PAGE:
Terrorism

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  • Topic: Terrorism, State-sponsored terrorism, State terrorism
  • Pages : 12 (4171 words )
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  • Published : January 25, 2013
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Terrorism
For this article terrorism is defined as: The use of violence to physically and psychologically terrorize a population by an individual or a group in order to draw attention to a cause, enact political change, or gain political power. --------------------------------------------------

 State terrorism defines any violent action initiated by an existing government to achieve a particular goal. Most often this goal involves a conflict with another country.  Non political terrorism is a terrorist act perpetrated by a group for any other purpose, most often of a religious nature. The desired goal is something other than a political objective, but the tactics involved are the same. Political terrorism is used by one political faction to intimidate another. Although government leaders are the ones who are intended to receive the ultimate message, it is the citizens who are targeted with violent attacks.

State Terrorism
State terrorism is the systematic use of terror by a government in order to control its population. Not to be confused with state sponsored terrorism, where states sponsor terrorist groups, state terrorism is entirely carried out by the group holding power in a country and not a non-governmental organization. It is the original form of terrorism. The 1793 French Revolution and the thousands of executions that resulted are often cited as the first instance of state terrorism, though rulers have plausibly been using it for centuries to control their subjects. Examples: The aforementioned French Revolution is the most prominent example, however state terrorism is wide spread. Just about every dictator in history has arguably utilized state terrorism as a way of controlling his or her populations. For more contemporary examples one could look to the use of violence by Saddam Hussein against the Kurds or even the suppression of democratic protestors in Syria. Separatist Terrorism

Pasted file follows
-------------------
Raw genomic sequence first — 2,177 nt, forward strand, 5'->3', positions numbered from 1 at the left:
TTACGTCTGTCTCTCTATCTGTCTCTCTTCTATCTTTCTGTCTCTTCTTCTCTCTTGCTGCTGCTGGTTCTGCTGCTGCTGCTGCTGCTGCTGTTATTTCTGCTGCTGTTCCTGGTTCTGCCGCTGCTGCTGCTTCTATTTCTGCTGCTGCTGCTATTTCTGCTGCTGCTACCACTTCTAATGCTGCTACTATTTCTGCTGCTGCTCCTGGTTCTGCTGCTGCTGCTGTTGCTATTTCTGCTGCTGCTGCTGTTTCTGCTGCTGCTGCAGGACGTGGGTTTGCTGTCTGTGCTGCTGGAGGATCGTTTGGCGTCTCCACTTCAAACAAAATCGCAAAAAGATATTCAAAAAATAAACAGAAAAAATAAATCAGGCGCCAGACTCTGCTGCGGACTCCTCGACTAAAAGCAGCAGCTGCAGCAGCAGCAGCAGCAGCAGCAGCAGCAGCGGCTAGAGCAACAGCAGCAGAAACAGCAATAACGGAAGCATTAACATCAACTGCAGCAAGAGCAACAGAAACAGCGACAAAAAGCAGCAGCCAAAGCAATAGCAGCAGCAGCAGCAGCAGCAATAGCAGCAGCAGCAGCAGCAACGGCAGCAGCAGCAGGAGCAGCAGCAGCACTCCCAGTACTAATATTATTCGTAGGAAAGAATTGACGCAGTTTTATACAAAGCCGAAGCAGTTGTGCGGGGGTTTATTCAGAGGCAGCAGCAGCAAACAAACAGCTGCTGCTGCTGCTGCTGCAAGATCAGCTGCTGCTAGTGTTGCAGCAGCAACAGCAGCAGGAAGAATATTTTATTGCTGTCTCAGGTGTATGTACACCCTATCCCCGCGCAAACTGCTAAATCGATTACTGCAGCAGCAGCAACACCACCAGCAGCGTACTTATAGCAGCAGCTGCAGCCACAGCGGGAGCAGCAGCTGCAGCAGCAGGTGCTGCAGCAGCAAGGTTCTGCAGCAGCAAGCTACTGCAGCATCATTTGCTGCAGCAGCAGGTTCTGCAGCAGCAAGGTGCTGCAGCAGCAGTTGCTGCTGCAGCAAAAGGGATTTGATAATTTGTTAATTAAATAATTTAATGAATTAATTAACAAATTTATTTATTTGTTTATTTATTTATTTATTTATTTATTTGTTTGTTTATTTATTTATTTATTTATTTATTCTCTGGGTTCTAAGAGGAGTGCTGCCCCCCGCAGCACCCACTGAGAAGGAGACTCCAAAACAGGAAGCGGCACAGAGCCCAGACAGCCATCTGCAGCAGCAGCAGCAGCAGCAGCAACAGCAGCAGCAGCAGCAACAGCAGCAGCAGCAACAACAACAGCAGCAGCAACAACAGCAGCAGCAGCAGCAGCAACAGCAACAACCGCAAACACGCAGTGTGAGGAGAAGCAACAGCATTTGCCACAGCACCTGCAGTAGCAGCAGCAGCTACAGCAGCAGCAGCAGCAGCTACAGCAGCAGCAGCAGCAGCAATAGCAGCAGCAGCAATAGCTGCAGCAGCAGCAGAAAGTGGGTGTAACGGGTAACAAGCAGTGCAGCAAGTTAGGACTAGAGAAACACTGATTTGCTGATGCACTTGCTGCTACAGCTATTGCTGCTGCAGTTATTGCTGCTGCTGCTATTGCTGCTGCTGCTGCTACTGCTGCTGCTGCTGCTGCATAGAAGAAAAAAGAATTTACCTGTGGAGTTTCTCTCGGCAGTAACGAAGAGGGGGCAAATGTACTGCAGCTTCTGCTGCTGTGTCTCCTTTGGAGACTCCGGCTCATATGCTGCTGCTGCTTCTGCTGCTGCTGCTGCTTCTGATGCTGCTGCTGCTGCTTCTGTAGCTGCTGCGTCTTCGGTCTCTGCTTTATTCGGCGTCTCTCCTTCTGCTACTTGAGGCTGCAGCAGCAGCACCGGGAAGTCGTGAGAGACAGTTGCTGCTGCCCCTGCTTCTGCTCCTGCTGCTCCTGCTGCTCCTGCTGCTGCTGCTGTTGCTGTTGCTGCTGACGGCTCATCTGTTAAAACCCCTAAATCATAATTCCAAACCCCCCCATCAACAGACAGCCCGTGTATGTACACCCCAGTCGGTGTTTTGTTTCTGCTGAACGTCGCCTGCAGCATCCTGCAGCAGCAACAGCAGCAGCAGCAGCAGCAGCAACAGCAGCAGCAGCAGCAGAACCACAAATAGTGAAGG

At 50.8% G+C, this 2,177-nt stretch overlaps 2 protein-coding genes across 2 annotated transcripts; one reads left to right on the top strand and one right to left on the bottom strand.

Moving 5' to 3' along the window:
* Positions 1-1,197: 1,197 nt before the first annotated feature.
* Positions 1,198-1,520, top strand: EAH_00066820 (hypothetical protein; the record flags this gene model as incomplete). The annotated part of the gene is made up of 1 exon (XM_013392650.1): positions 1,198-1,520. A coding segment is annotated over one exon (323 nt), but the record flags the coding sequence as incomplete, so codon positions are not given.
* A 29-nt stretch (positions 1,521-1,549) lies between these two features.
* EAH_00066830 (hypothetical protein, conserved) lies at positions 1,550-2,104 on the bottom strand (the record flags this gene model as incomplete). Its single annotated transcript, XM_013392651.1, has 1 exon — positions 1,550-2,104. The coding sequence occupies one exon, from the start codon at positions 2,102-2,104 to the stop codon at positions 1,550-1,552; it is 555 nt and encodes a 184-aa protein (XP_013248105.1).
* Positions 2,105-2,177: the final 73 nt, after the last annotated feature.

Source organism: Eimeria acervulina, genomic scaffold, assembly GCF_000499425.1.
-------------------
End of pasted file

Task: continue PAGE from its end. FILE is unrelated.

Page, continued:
Separatists seek to cause fragmentation within a country and establishment a new state. This type of terrorism is typical of minorities within a nation-state that desire their own, commonly due to discrimination from the majority group. Examples: The most prominent examples are the ETA Basque separatists in Spain, the Chechen terrorists in Chechnya, the Tamil Tigers in Sri Lanka, the Kurdish PKK in Turkey, and the Quebec Liberation Front in Canada. Countermeasures

Terrorism is a complex phenomenon for policy makers and so are the responses. Some strategies are more usefully for dealing with specific types of terrorism than others. When combating religious terrorism, coordinating with religious leaders and building a relationship with them will encourage better cooperation. Treating all the members of a religious group as if they are terrorists will only alienate that group and make them more prone to violence in retaliation. Similarly, separatist terrorism can be combated with more inclusive political processes that allow outlets for political dissent. Since narco-terrorism and right wing terrorism is usually characterized by gangs, a concentration on regular policing is the most advantageous. Taking out leaders and members of terrorist networks with specific skills is always a good approach for combating terrorism in general. Targeting terrorist funding is also a crucial strategy. Finally, facilitating the exit of individual low-level terrorists from these networks and easing their peaceful reintegration back into society is an important step in ending terrorism.

Terrorism is the systematic use of terror, often violent, especially as a means of coercion. In the international community, however, terrorism has no legally binding, criminal law definition. Common definitions of terrorism refer only to those violent acts which are intended to create fear (terror); are perpetrated for a religious, political or, ideological goal; and deliberately target or disregard the safety of non-combatants (civilians). Some definitions now...
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